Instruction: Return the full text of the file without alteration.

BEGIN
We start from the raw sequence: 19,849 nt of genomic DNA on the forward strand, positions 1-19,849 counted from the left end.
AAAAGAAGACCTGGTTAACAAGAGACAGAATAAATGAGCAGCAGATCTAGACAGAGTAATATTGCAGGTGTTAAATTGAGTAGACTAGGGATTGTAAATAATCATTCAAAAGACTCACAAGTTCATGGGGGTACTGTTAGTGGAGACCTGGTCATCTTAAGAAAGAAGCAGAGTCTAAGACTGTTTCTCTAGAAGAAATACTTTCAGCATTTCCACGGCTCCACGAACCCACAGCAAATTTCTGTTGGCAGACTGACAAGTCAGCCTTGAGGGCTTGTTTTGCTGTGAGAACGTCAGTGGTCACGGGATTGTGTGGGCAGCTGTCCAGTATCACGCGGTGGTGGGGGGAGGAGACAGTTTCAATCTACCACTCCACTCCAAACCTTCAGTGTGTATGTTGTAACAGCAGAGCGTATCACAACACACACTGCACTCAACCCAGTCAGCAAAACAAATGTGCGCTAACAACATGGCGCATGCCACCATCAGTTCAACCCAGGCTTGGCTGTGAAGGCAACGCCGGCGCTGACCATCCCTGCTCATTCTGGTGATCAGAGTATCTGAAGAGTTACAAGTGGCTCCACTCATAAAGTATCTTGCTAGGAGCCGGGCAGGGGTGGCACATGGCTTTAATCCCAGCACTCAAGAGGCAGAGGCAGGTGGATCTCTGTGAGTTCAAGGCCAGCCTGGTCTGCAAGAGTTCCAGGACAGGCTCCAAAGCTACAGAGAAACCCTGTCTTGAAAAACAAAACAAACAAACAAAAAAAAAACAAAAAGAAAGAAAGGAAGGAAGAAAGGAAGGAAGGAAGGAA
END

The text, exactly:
We start from the raw sequence: 19,849 nt of genomic DNA on the forward strand, positions 1-19,849 counted from the left end.
AAAAGAAGACCTGGTTAACAAGAGACAGAATAAATGAGCAGCAGATCTAGACAGAGTAATATTGCAGGTGTTAAATTGAGTAGACTAGGGATTGTAAATAATCATTCAAAAGACTCACAAGTTCATGGGGGTACTGTTAGTGGAGACCTGGTCATCTTAAGAAAGAAGCAGAGTCTAAGACTGTTTCTCTAGAAGAAATACTTTCAGCATTTCCACGGCTCCACGAACCCACAGCAAATTTCTGTTGGCAGACTGACAAGTCAGCCTTGAGGGCTTGTTTTGCTGTGAGAACGTCAGTGGTCACGGGATTGTGTGGGCAGCTGTCCAGTATCACGCGGTGGTGGGGGGAGGAGACAGTTTCAATCTACCACTCCACTCCAAACCTTCAGTGTGTATGTTGTAACAGCAGAGCGTATCACAACACACACTGCACTCAACCCAGTCAGCAAAACAAATGTGCGCTAACAACATGGCGCATGCCACCATCAGTTCAACCCAGGCTTGGCTGTGAAGGCAACGCCGGCGCTGACCATCCCTGCTCATTCTGGTGATCAGAGTATCTGAAGAGTTACAAGTGGCTCCACTCATAAAGTATCTTGCTAGGAGCCGGGCAGGGGTGGCACATGGCTTTAATCCCAGCACTCAAGAGGCAGAGGCAGGTGGATCTCTGTGAGTTCAAGGCCAGCCTGGTCTGCAAGAGTTCCAGGACAGGCTCCAAAGCTACAGAGAAACCCTGTCTTGAAAAACAAAACAAACAAACAAAAAAAAAACAAAAAGAAAGAAAGGAAGGAAGAAAGGAAGGAAGGAAGGAA